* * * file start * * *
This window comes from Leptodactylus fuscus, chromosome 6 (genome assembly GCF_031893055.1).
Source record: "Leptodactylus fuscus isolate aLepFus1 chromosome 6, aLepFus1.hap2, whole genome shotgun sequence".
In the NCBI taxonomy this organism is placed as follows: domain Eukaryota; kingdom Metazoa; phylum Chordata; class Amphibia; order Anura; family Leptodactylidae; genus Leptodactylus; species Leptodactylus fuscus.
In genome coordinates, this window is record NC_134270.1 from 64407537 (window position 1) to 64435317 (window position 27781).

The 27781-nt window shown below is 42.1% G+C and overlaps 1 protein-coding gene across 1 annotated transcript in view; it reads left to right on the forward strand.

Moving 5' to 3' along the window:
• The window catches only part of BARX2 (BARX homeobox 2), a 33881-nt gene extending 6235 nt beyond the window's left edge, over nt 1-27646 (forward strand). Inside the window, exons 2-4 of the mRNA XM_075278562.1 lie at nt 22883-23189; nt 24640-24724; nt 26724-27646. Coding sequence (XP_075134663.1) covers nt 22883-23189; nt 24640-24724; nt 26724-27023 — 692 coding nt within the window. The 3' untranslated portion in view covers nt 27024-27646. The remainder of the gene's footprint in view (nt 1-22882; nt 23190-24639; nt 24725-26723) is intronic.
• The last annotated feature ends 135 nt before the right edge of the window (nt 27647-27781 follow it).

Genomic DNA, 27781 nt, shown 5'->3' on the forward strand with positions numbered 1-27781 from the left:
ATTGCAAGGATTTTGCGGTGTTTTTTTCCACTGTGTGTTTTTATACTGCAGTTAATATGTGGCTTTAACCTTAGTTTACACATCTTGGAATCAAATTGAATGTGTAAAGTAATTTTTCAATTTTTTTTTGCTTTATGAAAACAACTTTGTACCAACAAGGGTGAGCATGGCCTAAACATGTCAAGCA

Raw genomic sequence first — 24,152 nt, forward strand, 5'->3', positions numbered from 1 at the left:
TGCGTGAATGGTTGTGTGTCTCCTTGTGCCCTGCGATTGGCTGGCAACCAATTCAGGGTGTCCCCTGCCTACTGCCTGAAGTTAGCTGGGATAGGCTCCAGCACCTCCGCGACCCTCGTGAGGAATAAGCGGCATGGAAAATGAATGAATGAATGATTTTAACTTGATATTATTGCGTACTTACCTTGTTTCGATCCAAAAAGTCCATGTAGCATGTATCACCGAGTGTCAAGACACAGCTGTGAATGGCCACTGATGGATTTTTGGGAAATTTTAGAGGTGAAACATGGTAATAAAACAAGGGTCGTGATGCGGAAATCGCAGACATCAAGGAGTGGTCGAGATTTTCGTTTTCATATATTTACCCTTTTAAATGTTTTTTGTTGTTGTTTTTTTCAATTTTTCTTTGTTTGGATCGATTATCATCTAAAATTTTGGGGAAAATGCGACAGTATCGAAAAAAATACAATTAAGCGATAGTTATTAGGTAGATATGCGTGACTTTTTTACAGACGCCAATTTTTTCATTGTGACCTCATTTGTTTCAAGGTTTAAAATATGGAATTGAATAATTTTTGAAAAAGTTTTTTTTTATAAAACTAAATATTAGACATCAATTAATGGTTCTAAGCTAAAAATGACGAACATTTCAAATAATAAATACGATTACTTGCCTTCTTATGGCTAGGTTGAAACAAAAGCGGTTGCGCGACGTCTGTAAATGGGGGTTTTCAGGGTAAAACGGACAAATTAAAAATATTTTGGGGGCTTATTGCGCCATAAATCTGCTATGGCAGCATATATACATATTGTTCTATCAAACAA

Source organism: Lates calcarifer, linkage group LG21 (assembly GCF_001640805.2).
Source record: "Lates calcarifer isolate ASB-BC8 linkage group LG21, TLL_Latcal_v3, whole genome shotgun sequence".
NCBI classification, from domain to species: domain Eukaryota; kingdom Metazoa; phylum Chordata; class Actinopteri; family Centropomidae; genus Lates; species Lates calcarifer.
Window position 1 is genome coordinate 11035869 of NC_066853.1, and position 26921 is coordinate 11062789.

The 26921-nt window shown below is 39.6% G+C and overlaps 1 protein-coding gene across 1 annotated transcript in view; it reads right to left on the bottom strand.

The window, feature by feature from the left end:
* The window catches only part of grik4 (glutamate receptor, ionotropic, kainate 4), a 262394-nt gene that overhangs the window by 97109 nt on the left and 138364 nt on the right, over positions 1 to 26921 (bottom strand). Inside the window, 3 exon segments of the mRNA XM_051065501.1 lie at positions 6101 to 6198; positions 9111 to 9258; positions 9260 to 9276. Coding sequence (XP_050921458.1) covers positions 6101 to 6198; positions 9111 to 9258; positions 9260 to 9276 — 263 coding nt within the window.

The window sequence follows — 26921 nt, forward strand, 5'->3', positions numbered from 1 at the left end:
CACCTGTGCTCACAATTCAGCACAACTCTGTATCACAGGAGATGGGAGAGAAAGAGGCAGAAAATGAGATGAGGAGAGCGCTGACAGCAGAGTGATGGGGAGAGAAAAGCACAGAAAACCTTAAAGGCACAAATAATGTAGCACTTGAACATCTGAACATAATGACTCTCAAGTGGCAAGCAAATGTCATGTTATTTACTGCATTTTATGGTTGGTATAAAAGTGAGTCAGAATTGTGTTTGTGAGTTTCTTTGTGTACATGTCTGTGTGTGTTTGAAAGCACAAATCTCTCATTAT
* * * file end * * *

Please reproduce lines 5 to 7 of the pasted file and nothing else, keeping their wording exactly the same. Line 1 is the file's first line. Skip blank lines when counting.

The 27781-nt window shown below is 42.1% G+C and overlaps 1 protein-coding gene across 1 annotated transcript in view; it reads left to right on the forward strand.

Moving 5' to 3' along the window:
• The window catches only part of BARX2 (BARX homeobox 2), a 33881-nt gene extending 6235 nt beyond the window's left edge, over nt 1-27646 (forward strand). Inside the window, exons 2-4 of the mRNA XM_075278562.1 lie at nt 22883-23189; nt 24640-24724; nt 26724-27646. Coding sequence (XP_075134663.1) covers nt 22883-23189; nt 24640-24724; nt 26724-27023 — 692 coding nt within the window. The 3' untranslated portion in view covers nt 27024-27646. The remainder of the gene's footprint in view (nt 1-22882; nt 23190-24639; nt 24725-26723) is intronic.